The Supreme Leader has the final word in all state affairs, including national security and foreign relations. All three executive, legislative and judiciary branches of the government are under the heavy influence of the Supreme Leader.

The president in Iran is a post completely reliant to the Supreme Leader, knowing he can be sacked at any moment and without prior notice. True authority in Iran is controlled by the Supreme Leader’s office and the Revolutionary Guards (IRGC).

“We are all merely facilitators of this regime,” once said Mohammad Khatami, the so-called “moderate” president who served from 1997 to 2005.

This regime’s core policies hover around domestic crackdown, exporting terrorism and fundamentalist abroad, and the proliferation of weapons of mass destruction in the form of a nuclear arsenal and ballistic missiles.

And all candidates, including the incumbent President Hassan Rouhani and a leading pro-Khamenei camp loyalist Ebrahim Raisi, are in line with all the regime’s strategic objectives. Otherwise, their candidacy would not enjoy Khamenei’s necessary approval.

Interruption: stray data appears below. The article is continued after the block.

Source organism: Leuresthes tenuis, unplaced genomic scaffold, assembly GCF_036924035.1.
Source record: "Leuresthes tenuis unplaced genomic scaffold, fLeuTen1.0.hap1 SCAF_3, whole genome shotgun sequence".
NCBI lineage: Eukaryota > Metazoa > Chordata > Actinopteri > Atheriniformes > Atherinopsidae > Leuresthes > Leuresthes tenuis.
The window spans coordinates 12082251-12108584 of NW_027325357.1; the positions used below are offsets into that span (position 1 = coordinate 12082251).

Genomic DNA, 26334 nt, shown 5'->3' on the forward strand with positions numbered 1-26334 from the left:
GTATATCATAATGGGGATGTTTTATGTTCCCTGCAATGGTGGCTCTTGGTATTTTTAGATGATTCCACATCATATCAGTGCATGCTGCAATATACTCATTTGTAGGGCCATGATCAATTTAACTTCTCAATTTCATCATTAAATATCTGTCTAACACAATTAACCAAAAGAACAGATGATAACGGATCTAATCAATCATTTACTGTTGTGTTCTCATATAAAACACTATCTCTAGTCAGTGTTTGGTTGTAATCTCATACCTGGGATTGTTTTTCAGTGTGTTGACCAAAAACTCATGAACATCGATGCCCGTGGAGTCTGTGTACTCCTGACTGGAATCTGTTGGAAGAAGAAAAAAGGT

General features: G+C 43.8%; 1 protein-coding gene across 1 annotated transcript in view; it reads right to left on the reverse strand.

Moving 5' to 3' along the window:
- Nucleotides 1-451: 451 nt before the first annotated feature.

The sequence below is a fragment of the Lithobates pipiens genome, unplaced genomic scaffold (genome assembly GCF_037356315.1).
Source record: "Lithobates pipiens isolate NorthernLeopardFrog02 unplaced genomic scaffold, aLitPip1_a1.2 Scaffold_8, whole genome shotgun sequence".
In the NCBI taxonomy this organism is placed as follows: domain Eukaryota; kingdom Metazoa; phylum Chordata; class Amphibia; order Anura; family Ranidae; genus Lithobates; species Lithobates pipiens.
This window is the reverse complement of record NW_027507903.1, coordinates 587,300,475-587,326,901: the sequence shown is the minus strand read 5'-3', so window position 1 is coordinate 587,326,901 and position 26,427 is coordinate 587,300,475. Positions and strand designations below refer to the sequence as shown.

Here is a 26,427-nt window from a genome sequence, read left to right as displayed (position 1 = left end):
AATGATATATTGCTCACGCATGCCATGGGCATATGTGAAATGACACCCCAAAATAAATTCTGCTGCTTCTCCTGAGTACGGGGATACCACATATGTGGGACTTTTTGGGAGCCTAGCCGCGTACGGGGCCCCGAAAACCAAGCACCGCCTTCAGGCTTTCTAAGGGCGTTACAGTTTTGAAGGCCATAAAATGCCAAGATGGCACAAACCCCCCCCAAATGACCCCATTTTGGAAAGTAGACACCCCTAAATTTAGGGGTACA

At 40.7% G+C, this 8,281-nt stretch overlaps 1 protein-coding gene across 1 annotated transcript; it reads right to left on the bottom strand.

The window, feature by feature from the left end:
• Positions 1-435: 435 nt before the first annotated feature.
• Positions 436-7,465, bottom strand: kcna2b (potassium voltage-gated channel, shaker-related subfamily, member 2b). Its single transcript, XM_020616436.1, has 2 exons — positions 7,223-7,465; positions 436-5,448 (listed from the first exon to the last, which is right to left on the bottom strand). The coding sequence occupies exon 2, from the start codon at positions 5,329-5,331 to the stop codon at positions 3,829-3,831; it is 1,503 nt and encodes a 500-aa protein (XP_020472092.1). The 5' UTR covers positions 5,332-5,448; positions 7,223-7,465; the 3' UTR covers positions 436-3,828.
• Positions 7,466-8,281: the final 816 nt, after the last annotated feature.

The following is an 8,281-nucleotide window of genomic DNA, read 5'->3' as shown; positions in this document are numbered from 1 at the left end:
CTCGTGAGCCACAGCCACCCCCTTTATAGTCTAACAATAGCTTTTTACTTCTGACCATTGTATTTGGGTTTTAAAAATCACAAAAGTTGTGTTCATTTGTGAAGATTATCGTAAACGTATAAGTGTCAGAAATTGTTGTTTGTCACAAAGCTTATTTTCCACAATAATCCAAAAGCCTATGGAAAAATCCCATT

Raisi has been a figure involved in Iran’s judiciary from the early days of this regime. He is mostly known for his notorious role in the “Death Commission” ordered by regime founder Ruhollah Khomeini himself to preside over the 1988 massacre of over 30,000 political prisoners, mainly members and supporters of the opposition People’s Mojahedin Organization of Iran (PMOI/MEK).

Rouhani, while claiming to be a moderate, bears a significant security profile serving the regime’s higher interests. He was key in imposing strictly conservative clothing regulations on Iranian women following the 1979 revolution; acted as Rafsanjani’s right hand man during the Iran-Iraq War of the 1980s and sending even juveniles to the front lines; remaining silent over the 1988 massacre; admitting to his direct involvement in the 1999 student uprising crackdown; and sending over 3,000 people to the gallows during the four years of his tenure.

Rouhani, known as the “Purple Fox” in Iran for his deceptive nature, has publicly supported Syrian dictator Bashar Assad’s carnage against the innocent Syrian people and long pursued to advance Iran’s nuclear program and ballistic missile drive.

The only difference cited between Raisi and Rouhani is the latter’s ability to combine his brutality with a deceptive touch.

To this end, whoever becomes this regime’s president after May 19th or the possible May 26th runoff, will only be a puppet for the Supreme Leader.

However, the 2017 presidential election in Iran are taking place at a time when Tehran is facing a conglomerate of crises: